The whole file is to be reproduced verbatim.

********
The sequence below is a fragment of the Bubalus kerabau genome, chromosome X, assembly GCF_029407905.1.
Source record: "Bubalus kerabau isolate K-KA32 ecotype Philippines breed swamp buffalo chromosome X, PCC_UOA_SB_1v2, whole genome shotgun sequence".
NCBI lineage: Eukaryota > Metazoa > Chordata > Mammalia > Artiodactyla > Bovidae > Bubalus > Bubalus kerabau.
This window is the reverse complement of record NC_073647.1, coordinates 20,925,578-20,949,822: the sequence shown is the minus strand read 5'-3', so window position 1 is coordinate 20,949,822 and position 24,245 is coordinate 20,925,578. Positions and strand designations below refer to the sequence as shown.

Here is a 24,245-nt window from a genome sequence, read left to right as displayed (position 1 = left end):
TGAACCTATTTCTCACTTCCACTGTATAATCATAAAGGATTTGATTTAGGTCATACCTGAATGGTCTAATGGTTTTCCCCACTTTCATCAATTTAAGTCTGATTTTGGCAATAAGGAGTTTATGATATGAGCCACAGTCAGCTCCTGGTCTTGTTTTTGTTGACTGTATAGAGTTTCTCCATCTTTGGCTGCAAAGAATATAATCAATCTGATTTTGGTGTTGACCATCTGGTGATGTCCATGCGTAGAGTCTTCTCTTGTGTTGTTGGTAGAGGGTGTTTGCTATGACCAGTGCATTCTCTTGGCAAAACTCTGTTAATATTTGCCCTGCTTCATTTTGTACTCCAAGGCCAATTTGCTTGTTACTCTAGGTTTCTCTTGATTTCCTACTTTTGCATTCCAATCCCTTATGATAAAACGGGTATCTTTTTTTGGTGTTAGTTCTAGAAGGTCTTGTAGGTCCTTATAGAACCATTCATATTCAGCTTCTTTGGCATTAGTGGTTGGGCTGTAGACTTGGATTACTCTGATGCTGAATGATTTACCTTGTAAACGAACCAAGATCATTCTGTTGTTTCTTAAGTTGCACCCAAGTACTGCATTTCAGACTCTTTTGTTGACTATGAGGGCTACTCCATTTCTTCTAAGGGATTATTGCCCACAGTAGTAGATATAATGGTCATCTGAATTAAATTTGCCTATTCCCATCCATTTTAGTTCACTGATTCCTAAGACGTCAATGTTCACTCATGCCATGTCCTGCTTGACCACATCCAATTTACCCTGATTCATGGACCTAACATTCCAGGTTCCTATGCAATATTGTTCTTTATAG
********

The sequence below is a fragment of the Bubalus kerabau genome, chromosome X, assembly GCF_029407905.1.
Source record: "Bubalus kerabau isolate K-KA32 ecotype Philippines breed swamp buffalo chromosome X, PCC_UOA_SB_1v2, whole genome shotgun sequence".
NCBI lineage: Eukaryota > Metazoa > Chordata > Mammalia > Artiodactyla > Bovidae > Bubalus > Bubalus kerabau.
This window is the reverse complement of record NC_073647.1, coordinates 20,925,578-20,949,822: the sequence shown is the minus strand read 5'-3', so window position 1 is coordinate 20,949,822 and position 24,245 is coordinate 20,925,578. Positions and strand designations below refer to the sequence as shown.

Here is a 24,245-nt window from a genome sequence, read left to right as displayed (position 1 = left end):
TGAACCTATTTCTCACTTCCACTGTATAATCATAAAGGATTTGATTTAGGTCATACCTGAATGGTCTAATGGTTTTCCCCACTTTCATCAATTTAAGTCTGATTTTGGCAATAAGGAGTTTATGATATGAGCCACAGTCAGCTCCTGGTCTTGTTTTTGTTGACTGTATAGAGTTTCTCCATCTTTGGCTGCAAAGAATATAATCAATCTGATTTTGGTGTTGACCATCTGGTGATGTCCATGCGTAGAGTCTTCTCTTGTGTTGTTGGTAGAGGGTGTTTGCTATGACCAGTGCATTCTCTTGGCAAAACTCTGTTAATATTTGCCCTGCTTCATTTTGTACTCCAAGGCCAATTTGCTTGTTACTCTAGGTTTCTCTTGATTTCCTACTTTTGCATTCCAATCCCTTATGATAAAACGGGTATCTTTTTTTGGTGTTAGTTCTAGAAGGTCTTGTAGGTCCTTATAGAACCATTCATATTCAGCTTCTTTGGCATTAGTGGTTGGGCTGTAGACTTGGATTACTCTGATGCTGAATGATTTACCTTGTAAACGAACCAAGATCATTCTGTTGTTTCTTAAGTTGCACCCAAGTACTGCATTTCAGACTCTTTTGTTGACTATGAGGGCTACTCCATTTCTTCTAAGGGATTATTGCCCACAGTAGTAGATATAATGGTCATCTGAATTAAATTTGCCTATTCCCATCCATTTTAGTTCACTGATTCCTAAGACGTCAATGTTCACTCATGCCATGTCCTGCTTGACCACATCCAATTTACCCTGATTCATGGACCTAACATTCCAGGTTCCTATGCAATATTGTTCTTTATAG